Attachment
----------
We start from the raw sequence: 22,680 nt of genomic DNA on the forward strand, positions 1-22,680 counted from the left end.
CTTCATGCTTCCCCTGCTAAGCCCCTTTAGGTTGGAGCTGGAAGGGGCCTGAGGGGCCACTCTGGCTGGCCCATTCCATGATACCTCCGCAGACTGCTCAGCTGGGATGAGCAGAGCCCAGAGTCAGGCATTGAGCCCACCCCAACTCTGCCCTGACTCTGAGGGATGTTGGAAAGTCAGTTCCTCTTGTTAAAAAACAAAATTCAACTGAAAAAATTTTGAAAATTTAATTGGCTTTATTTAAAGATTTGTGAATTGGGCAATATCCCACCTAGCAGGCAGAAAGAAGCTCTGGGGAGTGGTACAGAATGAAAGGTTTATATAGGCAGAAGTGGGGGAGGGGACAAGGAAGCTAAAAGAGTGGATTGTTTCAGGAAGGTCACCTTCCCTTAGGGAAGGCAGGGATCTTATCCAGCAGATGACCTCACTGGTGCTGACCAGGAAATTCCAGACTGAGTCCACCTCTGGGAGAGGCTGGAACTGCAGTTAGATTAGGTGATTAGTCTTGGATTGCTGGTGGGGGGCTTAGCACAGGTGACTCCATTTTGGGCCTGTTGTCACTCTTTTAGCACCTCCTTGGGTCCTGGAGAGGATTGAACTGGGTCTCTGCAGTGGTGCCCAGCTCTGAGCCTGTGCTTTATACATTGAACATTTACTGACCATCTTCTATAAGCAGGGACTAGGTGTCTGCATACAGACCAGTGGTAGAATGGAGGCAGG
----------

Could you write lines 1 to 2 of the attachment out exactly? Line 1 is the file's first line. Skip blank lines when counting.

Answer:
We start from the raw sequence: 22,680 nt of genomic DNA on the forward strand, positions 1-22,680 counted from the left end.
CTTCATGCTTCCCCTGCTAAGCCCCTTTAGGTTGGAGCTGGAAGGGGCCTGAGGGGCCACTCTGGCTGGCCCATTCCATGATACCTCCGCAGACTGCTCAGCTGGGATGAGCAGAGCCCAGAGTCAGGCATTGAGCCCACCCCAACTCTGCCCTGACTCTGAGGGATGTTGGAAAGTCAGTTCCTCTTGTTAAAAAACAAAATTCAACTGAAAAAATTTTGAAAATTTAATTGGCTTTATTTAAAGATTTGTGAATTGGGCAATATCCCACCTAGCAGGCAGAAAGAAGCTCTGGGGAGTGGTACAGAATGAAAGGTTTATATAGGCAGAAGTGGGGGAGGGGACAAGGAAGCTAAAAGAGTGGATTGTTTCAGGAAGGTCACCTTCCCTTAGGGAAGGCAGGGATCTTATCCAGCAGATGACCTCACTGGTGCTGACCAGGAAATTCCAGACTGAGTCCACCTCTGGGAGAGGCTGGAACTGCAGTTAGATTAGGTGATTAGTCTTGGATTGCTGGTGGGGGGCTTAGCACAGGTGACTCCATTTTGGGCCTGTTGTCACTCTTTTAGCACCTCCTTGGGTCCTGGAGAGGATTGAACTGGGTCTCTGCAGTGGTGCCCAGCTCTGAGCCTGTGCTTTATACATTGAACATTTACTGACCATCTTCTATAAGCAGGGACTAGGTGTCTGCATACAGACCAGTGGTAGAATGGAGGCAGG